She's right. She's not saying that all dogs do well on the exact same food, just that, overall, as a species, all dogs have the same basic nutritional requirements and breed specific foods are just a gimmick. Which they are.
 

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This is what I was wondering... but is there any actual scientific research behind it? Like, have the companies making these breed-specific formulas actually tested them on a range of dogs within the targeted breed and found it made a difference in factor x, y, or z compared to another food? (Coat health, or joint strength, or what have you). The scientist in me would like to read that research I think...
I highly doubt there is any reliable scientific research. It would take lots of pure bred dogs of each test breed. That's a lot of time and money to put into something that's mostly a marketing gimmick to get more money.

A lot of nutritional requirements in breeds would also mostly differ because of what they do. Since a lot of breeds aren't really doing what they're bred to do, the overall nutritional requirement for a typical house pet is much more uniform. For example, sled dog breeds that actually do sled dog work would certainly require more calories and fat than a chihuahua but when you have them all as pampered pets not doing hard labor, those extra calories would only make the dogs fat and cause problem.
 

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the Royal Canin breed specific foods amuse me

Chihuahua:
Corn, chicken meal, brewers rice, corn gluten meal, chicken fat, brown rice, oat groats

Shih Tzu:
Chicken meal, brown rice, rice, chicken fat, oatmeal, wheat gluten meal,

Poodle:
Chicken meal, corn gluten meal, chicken fat, brown rice, barley, oatmeal

Boxer:
Chicken meal, brown rice, rice, chicken fat, oatmeal, wheat gluten meal

GSD:
Chicken meal, brown rice, oatmeal, chicken fat, barley, rice

hey Boxers and Shih Tzus have the same needs apperntly! and Chihuahua's for some reason need more corn then any other breed lol
 

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But that's based on disease, not on the status quo. The status quo is that all dogs are the same species and therefor, can thrive off the same nutrition. Now.. if your dog is diabetic, protein-sensitive, picky, etc then you need to take the status quo and make adjustments in order to fit your dog, but that doesn't change the base nutrient need of dogs in general.
Except that a few nutritional requirements can vary and are fairly consistent among specific breeds. For instance, Great Danes and Irish Wolfhounds need the correct calcium/phosphorus ratio to grow in a way that doesn't destroy their joints. You could say this is more of a size issue than a breed issue, I s'pose, but since some breeds are large and others are small, it does work within breed lines.

Then dalmatians have specific dietary needs related to uric acid. They need foods low in purines...they are most concentrated in foods that tend to be quite healthy for your average dog, like organ meat. I would never object to a food marketed especially for dalmatians that took this into account.

Same goes for low carb foods made for very small breeds (I don't know that any exist, but I would approve of it), since they tend to be susceptible to hypoglycemia, which is made worse by quickly absorbed carbs and better by slowly absorbed proteins. You may consider these illness, but they are certainly breed-specific illnesses.

Now, I'm certainly not implying that these brands marketing foods for different breeds are taking anything like this into account. I do definitely believe they are a gimmick. But that doesn't mean that all dogs have the same nutritional requirements, because they don't. There are some notable differences within breed lines. I don't really understand what you mean about the status quo...you've essentially stated that dogs don't need different, unless they do. Which makes no sense. If I thought there were any exceptions to a rule I would never state that rule so plainly.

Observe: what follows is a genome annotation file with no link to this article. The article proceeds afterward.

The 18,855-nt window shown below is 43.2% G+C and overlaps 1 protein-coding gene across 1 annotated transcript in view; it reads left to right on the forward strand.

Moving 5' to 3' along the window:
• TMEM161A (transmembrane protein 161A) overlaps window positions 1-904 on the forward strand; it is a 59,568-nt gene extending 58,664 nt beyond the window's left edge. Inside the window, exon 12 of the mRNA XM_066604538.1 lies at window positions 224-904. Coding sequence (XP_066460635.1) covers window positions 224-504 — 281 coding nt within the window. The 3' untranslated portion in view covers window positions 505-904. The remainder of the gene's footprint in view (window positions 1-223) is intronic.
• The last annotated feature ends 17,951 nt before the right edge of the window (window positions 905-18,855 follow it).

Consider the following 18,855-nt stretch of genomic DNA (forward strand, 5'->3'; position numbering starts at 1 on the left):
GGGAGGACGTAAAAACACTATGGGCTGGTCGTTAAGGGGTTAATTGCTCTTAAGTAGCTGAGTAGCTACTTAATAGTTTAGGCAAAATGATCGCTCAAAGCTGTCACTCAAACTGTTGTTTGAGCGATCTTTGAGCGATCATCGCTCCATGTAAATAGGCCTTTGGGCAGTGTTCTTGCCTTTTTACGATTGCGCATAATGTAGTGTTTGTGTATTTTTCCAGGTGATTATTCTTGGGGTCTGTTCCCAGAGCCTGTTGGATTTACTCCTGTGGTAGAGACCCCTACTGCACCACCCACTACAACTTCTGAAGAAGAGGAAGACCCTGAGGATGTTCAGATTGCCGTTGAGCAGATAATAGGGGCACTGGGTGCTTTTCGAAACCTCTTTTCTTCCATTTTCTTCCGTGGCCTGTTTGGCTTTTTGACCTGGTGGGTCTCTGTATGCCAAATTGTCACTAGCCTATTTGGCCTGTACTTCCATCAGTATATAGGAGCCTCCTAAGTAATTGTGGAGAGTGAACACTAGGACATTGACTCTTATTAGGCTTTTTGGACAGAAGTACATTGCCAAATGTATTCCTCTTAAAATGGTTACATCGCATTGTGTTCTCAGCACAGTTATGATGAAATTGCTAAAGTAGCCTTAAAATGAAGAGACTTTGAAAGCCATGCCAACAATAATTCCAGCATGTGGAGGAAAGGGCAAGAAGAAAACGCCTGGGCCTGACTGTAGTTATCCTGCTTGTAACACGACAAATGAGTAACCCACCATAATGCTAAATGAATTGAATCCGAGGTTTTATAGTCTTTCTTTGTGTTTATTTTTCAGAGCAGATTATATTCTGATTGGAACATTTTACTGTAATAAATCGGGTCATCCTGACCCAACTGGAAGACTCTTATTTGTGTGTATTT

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I don't really understand what you mean about the status quo...you've essentially stated that dogs don't need different, unless they do. Which makes no sense. If I thought there were any exceptions to a rule I would never state that rule so plainly.
The status quo is for a healthy dog. If a breed needs more or less of something in order to thrive, then you have to formulate its diet based on disease. Not on health.
The healthy dog is a carnivore who can eat meats/bone/organs without supplementation. (Now, keep in mind when I say that, I say it in the 'perfect world' sense. Where the correct amount would fall from the sky or whatever.) That's what I mean by status quo.
 

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The status quo is for a healthy dog. If a breed needs more or less of something in order to thrive, then you have to formulate its diet based on disease. Not on health.
The healthy dog is a carnivore who can eat meats/bone/organs without supplementation. (Now, keep in mind when I say that, I say it in the 'perfect world' sense. Where the correct amount would fall from the sky or whatever.) That's what I mean by status quo.
But we're not talking about raw diets here. We're talking about kibble. So I'm very confused by your example.

If we agree that some dogs have breed specific illnesses related to nutrition, would that not justify the formulation of breed-specific diets? Whether or not you define the difference as an illness doesn't change the fact that the entire breed would have certain nutritional requirements. Among purebreds a different dog does indeed sometimes mean a different food. Your initial statement that large breed diets, for instance, are a gimmick (inherently) is just not true. Large breed diets have a different calcium/phosphorus ratio that "ordinary" foods. Maybe large breed dogs fall outside your idea of the "status quo" but if that's the case, I'd love to hear a list of breeds that *do* fit into it, because we've already eliminated very large and very small dogs, as well as dalmatians due to "illness". So what's left? Just medium sized dogs? lol Wait, no, medium sized dogs minus schnauzers and any other medium sized breeds that require low fat diets due to their susceptibility to pancreatitis. The status quo is starting to sound like a minority of all dogs. haha